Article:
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Cross posted at For Our Future

The Graduate School of Political Management at the George Washington University recently released a report, funded by CRICLE (Center for Information and Research on Civic Learning and Engagement), called Young Voter Mobilization Tactics. The report outlines what methods work in turning out young voters, arguing that method is more important than message, with an emphasis on face-to-face contact.

Alex Urevick over at MyDD outlines the argument that groups that work to increase general turnout may hurt Democrats in elections. He argues that the turnout methods described in this report are good, but the message is really what is important in getting out Democratic voters. I agree completely; we need to fund trained activists that know how to turn out voters with the progressive message.

Take a look at the 2004 election: youth (18-24 year old) turnout increased eleven percentage points from 2000, yet the election results were not any more favorable. The conventional wisdom that turning out youth in general will mean more Democratic votes needs to be thrown out. Turnout for the Democrats is more likely to increase if the Democratic message is delivered concisely by well-trained activists. As the report stresses, face to face contact is the most effective, so if this is combined with a strong and concise message it will turnout more progressive voters, especially among young people.

In order to enact this strategy, however, progressives need a large group of activists. While there are thousands of young progressives who would be willing to do this kind of work, few have the means. Who can afford to drive somewhere, stay in a hotel, and volunteer for a campaign? Who can afford an unpaid internship in D.C. for a whole summer? If you want to work in politics, the job field is pretty bleak unless you're a member of the GOP.

The picture looks even bleaker when you examine the Republican get-out-the-vote effort. I noticed during the U.S. Senate primary in Connecticut that College Republicans had enough money to send volunteers to meddle in a Democratic primary. On the Democratic side, the Lamont campaign was too busy telling its volunteers which hotels were the cheapest. How can the Republicans afford to pay for their volunteers to travel and stay to work in the opposition party's primary, yet progressives can't back their own activists?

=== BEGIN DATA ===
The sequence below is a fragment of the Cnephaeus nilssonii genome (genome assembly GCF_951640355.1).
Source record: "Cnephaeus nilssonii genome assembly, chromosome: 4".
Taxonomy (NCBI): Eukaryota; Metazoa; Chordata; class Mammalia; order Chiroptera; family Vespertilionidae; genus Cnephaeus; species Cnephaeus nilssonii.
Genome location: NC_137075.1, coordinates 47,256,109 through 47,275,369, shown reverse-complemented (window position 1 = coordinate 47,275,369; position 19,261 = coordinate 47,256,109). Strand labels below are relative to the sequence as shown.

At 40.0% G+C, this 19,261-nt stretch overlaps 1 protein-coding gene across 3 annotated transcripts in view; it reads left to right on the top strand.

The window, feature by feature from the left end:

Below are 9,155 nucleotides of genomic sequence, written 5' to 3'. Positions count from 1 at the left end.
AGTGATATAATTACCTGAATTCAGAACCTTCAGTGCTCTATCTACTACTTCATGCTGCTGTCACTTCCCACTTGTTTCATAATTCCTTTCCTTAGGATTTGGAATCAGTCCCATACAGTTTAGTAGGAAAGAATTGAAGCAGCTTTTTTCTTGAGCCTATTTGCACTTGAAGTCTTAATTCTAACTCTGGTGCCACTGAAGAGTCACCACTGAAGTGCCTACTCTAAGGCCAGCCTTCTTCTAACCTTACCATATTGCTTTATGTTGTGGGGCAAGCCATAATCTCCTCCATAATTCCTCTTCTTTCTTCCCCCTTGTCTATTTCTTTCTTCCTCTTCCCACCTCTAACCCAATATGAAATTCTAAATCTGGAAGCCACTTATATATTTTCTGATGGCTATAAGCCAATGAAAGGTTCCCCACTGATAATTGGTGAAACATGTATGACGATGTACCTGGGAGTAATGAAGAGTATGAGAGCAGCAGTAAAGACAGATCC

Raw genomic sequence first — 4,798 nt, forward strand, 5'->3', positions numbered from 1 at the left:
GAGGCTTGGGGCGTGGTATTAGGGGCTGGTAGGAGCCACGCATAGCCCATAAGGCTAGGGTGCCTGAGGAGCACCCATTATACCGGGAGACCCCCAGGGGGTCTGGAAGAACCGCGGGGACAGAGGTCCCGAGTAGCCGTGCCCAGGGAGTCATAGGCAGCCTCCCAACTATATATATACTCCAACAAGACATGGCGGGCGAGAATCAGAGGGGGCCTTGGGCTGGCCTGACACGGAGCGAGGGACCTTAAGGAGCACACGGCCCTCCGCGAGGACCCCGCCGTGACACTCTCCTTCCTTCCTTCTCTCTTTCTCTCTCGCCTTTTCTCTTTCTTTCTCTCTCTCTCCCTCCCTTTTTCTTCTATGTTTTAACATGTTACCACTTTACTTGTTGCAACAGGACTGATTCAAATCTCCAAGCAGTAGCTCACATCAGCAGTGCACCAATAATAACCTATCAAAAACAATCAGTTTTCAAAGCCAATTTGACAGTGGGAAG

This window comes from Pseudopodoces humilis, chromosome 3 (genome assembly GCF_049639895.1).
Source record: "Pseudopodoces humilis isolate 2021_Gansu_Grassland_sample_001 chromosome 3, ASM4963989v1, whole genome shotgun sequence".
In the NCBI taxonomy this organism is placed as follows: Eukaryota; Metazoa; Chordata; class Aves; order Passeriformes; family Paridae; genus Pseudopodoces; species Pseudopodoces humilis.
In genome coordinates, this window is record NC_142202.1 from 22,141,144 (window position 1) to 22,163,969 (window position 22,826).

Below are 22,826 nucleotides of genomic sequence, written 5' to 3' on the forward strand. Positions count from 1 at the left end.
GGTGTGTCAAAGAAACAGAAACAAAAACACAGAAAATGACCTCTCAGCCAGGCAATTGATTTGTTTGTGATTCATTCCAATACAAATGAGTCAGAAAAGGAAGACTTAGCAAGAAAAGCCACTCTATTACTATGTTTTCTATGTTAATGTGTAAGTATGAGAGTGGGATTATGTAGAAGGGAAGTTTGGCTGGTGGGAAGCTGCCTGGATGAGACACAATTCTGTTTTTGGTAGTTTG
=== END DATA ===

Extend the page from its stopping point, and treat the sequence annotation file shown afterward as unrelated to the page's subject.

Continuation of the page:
The answer is that there is a lack of investment in a long term progressive infrastructure, especially when compared to the conservatives. Progressives need to build an infrastructure that supports and fosters young progressive activists. The lack of internships, fellowships, and jobs in D.C. that are well paid and attractive to progressives is a huge problem. A quick look at the situation for the right, however, reveals how easy it is for a young conservative to find the support and infrastructure to get a well-paid job in the political activist community. Organizations such as the Heritage Foundation and the Young American Foundation provide immense opportunities to young conservatives.

Camp Wellstone and Young People for are making progress, but in order to create a long-term progressive majority, more needs to be invested into building a progressive infrastructure. As Alex argues, "deploying professional persuasive activists in the field" is an integral part of election strategy. We can readily provide these activists if more were invested in training programs, internships, and fellowships for young progressives.

Originally posted to Kevin W on Tue Sep 19, 2006 at 11:19 AM PDT.

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